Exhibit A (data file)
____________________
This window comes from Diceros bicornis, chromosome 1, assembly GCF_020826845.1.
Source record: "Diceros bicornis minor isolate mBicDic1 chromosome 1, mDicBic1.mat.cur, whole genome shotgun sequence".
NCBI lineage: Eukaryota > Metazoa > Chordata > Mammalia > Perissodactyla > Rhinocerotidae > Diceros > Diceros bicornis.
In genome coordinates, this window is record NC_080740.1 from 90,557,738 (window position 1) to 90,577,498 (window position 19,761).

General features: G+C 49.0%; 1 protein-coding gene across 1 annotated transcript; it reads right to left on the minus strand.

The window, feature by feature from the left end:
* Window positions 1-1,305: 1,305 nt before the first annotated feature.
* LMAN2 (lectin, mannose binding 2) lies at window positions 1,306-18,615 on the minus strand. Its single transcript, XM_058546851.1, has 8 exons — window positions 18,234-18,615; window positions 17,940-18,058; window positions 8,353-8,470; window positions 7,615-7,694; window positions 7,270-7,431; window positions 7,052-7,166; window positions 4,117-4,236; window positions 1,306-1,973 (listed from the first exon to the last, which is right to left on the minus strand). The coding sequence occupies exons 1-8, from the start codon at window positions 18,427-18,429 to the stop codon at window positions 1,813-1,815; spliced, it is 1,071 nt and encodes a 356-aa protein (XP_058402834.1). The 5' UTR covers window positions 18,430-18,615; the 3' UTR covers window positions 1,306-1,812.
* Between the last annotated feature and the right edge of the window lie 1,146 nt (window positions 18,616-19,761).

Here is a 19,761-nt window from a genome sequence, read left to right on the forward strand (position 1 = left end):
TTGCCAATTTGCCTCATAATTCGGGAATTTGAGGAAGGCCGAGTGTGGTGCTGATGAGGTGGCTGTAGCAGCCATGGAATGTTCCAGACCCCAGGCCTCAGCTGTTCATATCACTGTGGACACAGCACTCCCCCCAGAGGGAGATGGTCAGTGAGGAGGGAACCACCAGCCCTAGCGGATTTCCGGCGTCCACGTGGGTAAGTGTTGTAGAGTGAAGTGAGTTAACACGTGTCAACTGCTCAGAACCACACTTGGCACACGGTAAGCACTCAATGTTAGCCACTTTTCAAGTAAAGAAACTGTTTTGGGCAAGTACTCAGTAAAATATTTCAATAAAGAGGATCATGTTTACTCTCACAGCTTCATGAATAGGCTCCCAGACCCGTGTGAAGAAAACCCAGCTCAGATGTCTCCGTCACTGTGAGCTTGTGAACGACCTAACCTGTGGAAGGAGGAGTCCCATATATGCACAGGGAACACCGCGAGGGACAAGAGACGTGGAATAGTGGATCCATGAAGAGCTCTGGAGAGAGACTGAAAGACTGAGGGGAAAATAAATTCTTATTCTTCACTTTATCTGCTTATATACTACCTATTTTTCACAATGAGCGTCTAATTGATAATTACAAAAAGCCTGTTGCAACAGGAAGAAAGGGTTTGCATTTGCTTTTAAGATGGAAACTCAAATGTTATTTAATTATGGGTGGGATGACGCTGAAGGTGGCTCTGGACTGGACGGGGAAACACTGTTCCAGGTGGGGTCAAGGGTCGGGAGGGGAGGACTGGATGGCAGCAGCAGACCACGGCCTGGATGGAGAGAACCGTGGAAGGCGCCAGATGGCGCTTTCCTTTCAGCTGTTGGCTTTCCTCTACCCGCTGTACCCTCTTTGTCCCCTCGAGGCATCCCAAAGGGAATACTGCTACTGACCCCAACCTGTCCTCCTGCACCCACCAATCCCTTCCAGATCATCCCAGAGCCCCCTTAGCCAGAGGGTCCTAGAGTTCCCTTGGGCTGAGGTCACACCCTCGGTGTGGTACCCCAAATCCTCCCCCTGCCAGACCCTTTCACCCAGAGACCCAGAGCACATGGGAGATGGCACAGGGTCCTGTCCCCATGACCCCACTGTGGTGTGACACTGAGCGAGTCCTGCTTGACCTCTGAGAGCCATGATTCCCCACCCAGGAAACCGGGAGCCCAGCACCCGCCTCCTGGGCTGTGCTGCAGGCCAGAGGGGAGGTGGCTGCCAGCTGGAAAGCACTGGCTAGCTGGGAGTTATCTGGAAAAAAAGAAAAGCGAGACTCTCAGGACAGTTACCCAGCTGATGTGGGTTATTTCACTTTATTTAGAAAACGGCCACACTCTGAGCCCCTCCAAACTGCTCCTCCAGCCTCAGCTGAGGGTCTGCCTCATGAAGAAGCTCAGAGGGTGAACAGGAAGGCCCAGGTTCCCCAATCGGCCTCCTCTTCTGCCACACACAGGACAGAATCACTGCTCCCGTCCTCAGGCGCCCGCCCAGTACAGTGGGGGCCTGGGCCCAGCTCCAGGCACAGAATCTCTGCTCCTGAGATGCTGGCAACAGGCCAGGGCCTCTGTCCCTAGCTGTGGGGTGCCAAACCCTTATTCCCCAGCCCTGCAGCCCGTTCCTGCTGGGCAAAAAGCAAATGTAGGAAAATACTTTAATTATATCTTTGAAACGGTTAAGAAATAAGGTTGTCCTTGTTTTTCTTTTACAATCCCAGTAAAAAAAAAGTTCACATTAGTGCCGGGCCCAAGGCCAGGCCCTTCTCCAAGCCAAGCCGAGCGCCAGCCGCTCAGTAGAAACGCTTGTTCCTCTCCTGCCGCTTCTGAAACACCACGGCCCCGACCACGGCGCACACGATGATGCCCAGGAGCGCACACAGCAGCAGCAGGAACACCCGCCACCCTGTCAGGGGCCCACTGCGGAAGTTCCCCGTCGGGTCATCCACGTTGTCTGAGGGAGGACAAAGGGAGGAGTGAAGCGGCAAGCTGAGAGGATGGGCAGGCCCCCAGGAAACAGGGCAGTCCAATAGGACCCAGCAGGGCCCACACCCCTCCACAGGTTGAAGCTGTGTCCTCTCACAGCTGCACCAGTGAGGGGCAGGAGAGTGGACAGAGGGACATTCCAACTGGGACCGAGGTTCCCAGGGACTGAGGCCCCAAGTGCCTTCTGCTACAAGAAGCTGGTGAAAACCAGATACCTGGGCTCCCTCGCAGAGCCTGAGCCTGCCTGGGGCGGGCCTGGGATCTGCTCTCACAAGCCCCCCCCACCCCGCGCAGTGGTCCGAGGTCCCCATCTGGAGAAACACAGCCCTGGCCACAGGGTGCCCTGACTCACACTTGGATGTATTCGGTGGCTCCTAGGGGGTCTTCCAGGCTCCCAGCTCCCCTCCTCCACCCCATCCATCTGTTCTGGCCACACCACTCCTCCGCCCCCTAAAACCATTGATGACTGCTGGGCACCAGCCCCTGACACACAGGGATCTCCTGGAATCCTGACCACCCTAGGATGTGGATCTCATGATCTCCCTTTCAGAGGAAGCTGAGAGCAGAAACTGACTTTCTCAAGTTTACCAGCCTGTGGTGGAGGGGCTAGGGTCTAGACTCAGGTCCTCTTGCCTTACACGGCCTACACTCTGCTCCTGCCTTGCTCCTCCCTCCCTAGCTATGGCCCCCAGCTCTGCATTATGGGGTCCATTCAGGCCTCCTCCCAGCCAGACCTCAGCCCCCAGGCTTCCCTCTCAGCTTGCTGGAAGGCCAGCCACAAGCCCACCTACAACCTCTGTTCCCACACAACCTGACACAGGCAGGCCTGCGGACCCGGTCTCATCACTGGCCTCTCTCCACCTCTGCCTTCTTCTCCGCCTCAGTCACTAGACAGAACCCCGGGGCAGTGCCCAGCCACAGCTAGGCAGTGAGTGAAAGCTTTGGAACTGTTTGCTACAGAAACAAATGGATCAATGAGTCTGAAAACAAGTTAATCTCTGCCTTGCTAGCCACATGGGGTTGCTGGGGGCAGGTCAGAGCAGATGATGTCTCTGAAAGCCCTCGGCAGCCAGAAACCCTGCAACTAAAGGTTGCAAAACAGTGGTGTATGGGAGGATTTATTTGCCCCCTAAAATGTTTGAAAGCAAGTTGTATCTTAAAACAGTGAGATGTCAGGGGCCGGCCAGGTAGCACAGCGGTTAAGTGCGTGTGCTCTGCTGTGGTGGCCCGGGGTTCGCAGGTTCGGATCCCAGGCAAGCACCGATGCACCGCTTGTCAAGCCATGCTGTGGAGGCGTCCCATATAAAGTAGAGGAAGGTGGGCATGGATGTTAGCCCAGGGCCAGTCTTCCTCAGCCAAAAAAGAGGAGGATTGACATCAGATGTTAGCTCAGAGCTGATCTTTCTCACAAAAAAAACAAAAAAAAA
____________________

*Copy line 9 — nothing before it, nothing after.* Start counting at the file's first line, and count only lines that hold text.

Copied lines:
* Between the last annotated feature and the right edge of the window lie 1,146 nt (window positions 18,616-19,761).